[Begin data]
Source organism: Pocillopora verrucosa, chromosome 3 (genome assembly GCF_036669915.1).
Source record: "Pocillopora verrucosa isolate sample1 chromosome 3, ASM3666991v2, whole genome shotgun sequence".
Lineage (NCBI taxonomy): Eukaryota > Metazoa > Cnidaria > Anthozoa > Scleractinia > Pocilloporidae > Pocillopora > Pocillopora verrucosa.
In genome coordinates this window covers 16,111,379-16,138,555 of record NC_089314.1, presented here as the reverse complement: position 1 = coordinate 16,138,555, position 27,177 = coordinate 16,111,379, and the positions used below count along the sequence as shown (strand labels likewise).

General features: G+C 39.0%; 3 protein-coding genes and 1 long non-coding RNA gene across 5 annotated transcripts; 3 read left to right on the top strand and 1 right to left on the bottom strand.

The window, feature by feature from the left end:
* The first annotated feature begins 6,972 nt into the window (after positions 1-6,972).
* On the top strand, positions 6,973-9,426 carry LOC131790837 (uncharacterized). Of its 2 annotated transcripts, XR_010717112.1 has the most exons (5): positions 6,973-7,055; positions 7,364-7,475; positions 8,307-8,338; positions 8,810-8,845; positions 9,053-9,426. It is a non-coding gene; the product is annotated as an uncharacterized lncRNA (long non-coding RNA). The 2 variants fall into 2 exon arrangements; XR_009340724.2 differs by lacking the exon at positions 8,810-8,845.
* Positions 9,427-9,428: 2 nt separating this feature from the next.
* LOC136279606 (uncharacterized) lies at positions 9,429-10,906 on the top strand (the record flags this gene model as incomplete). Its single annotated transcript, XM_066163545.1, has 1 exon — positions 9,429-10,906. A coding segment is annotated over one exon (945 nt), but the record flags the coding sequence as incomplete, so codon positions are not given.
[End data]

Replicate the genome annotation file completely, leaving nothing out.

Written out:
Source organism: Pocillopora verrucosa, chromosome 3 (genome assembly GCF_036669915.1).
Source record: "Pocillopora verrucosa isolate sample1 chromosome 3, ASM3666991v2, whole genome shotgun sequence".
Lineage (NCBI taxonomy): Eukaryota > Metazoa > Cnidaria > Anthozoa > Scleractinia > Pocilloporidae > Pocillopora > Pocillopora verrucosa.
In genome coordinates this window covers 16,111,379-16,138,555 of record NC_089314.1, presented here as the reverse complement: position 1 = coordinate 16,138,555, position 27,177 = coordinate 16,111,379, and the positions used below count along the sequence as shown (strand labels likewise).

General features: G+C 39.0%; 3 protein-coding genes and 1 long non-coding RNA gene across 5 annotated transcripts; 3 read left to right on the top strand and 1 right to left on the bottom strand.

The window, feature by feature from the left end:
* The first annotated feature begins 6,972 nt into the window (after positions 1-6,972).
* On the top strand, positions 6,973-9,426 carry LOC131790837 (uncharacterized). Of its 2 annotated transcripts, XR_010717112.1 has the most exons (5): positions 6,973-7,055; positions 7,364-7,475; positions 8,307-8,338; positions 8,810-8,845; positions 9,053-9,426. It is a non-coding gene; the product is annotated as an uncharacterized lncRNA (long non-coding RNA). The 2 variants fall into 2 exon arrangements; XR_009340724.2 differs by lacking the exon at positions 8,810-8,845.
* Positions 9,427-9,428: 2 nt separating this feature from the next.
* LOC136279606 (uncharacterized) lies at positions 9,429-10,906 on the top strand (the record flags this gene model as incomplete). Its single annotated transcript, XM_066163545.1, has 1 exon — positions 9,429-10,906. A coding segment is annotated over one exon (945 nt), but the record flags the coding sequence as incomplete, so codon positions are not given.